Cybersecurity | News
Girls Go to CyberCamp This Week in North Texas
Hoping to encourage more girls to become interested in careers in cybersecurity and related IT fields, the Air Force Association (AFA) is conducting a pilot CyberCamp for female high school students this week at Texas Woman's University in Denton, TX.
This is the first all-female CyberCamp the AFA has held, but the third in all. The goal of this particular session, according to Brig. Gen. Bernard K. Skoch of the AFA, is to encourage more women to get involved in STEM-related studies and eventually in careers in information technology.
In a national competition the association conducts each year tasking high school and middle school students to manage a virtual network for a make-believe small company, typically less than 20 percent of participants are girls. Skoch would like to see that change.
Skoch met Texas Woman's Professor Jian Zhang at a workshop last year and the two agreed to collaborate on the summer camp at her university, hoping to interest students from North Texas in cybersecurity. Skoch said he believes a small university campus like Texas Woman's would be the perfect setting to draw more girls to participate.
Over the next week, the more than 50 girls registered for the camp will learn about cyber ethics, online safety and cyber defense. Throughout the week they will work in computer simulations of networks with security breaches and weaknesses that they must detect and correct.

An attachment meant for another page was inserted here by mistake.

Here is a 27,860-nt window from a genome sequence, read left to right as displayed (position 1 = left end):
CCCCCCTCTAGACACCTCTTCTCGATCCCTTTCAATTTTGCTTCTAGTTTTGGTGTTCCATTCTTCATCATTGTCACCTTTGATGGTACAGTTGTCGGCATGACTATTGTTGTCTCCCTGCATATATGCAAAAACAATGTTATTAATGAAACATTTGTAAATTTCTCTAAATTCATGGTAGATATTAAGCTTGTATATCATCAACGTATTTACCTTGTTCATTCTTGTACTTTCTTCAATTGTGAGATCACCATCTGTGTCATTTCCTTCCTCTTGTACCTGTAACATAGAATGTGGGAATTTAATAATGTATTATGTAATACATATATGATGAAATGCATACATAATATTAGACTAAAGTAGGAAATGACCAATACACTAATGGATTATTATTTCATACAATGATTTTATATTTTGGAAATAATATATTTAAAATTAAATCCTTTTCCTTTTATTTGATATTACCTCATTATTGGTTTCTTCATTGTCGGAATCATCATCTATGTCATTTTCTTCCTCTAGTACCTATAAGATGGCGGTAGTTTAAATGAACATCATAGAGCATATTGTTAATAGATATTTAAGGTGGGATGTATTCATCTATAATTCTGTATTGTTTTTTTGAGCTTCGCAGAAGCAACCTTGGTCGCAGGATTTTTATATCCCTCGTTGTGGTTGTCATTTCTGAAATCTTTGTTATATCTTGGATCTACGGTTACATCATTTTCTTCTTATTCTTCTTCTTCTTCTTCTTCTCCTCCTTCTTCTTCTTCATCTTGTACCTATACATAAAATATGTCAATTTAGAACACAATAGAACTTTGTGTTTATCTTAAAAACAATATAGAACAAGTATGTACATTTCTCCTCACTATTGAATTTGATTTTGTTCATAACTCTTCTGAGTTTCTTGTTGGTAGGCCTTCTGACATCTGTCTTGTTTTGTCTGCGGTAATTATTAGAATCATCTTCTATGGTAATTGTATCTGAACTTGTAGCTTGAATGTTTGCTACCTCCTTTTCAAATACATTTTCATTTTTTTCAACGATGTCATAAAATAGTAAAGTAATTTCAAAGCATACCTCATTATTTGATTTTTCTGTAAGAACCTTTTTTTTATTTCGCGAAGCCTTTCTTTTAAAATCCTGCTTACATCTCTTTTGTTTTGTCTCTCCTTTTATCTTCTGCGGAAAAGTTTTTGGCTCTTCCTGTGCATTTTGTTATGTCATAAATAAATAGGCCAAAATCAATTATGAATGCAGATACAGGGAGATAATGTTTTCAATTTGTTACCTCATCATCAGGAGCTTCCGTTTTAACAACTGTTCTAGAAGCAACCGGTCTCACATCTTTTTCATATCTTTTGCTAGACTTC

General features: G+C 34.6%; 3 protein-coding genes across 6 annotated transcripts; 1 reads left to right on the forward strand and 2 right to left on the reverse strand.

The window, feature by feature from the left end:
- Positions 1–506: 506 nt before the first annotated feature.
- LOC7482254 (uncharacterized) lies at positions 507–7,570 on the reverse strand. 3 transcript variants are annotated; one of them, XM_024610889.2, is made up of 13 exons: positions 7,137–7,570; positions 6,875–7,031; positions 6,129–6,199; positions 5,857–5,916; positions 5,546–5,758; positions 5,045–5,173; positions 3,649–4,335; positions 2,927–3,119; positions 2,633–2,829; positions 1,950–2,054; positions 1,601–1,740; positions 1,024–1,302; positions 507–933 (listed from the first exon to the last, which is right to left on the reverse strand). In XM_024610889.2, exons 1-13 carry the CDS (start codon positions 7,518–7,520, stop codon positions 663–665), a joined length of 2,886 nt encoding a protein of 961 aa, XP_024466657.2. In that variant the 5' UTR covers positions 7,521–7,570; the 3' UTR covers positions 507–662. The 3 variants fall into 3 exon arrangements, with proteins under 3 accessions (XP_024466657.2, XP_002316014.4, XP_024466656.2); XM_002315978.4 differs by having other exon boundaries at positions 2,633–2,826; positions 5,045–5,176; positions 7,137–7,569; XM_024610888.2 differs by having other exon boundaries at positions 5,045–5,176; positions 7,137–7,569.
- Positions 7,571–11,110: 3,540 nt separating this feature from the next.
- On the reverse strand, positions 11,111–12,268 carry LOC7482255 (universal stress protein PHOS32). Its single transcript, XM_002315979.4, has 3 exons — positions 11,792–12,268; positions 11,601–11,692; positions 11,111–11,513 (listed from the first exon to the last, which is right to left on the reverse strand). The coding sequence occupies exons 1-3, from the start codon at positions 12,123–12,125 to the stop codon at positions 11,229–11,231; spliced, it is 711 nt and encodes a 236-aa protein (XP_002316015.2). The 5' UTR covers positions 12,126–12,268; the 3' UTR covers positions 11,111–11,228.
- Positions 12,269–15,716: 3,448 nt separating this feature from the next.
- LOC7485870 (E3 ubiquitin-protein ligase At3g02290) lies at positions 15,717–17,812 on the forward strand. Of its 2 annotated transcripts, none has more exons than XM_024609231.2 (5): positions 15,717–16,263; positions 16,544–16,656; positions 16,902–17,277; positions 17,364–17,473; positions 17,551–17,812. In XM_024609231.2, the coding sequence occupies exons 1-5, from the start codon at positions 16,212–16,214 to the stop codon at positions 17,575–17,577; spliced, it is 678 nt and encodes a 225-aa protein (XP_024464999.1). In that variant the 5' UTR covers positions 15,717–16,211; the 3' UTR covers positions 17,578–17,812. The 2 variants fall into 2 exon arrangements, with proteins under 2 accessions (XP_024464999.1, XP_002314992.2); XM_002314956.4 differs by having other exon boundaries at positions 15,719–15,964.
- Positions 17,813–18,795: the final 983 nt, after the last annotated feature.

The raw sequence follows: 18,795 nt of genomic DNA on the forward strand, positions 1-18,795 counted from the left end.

The camp is part of the Air Force Association's larger CyberPatriot program created to inspire students to encourage students to consider careers in cybersecurity.
The heart of the CyberPatriot program is the National Youth Cyber Defense Competition, in which student teams are given a set of virtual machines that represent operating systems and asked to find cybersecurity vulnerabilities and harden the systems while maintaining critical services.
The competition culminates in the final top teams earning all-expense trips to Washington, D.C., for the final round of competition. That, Skoch said, is where he'd like to see more female high school students in the future.
Michael Hart is a Los Angeles-based freelance writer and the former executive editor of THE Journal.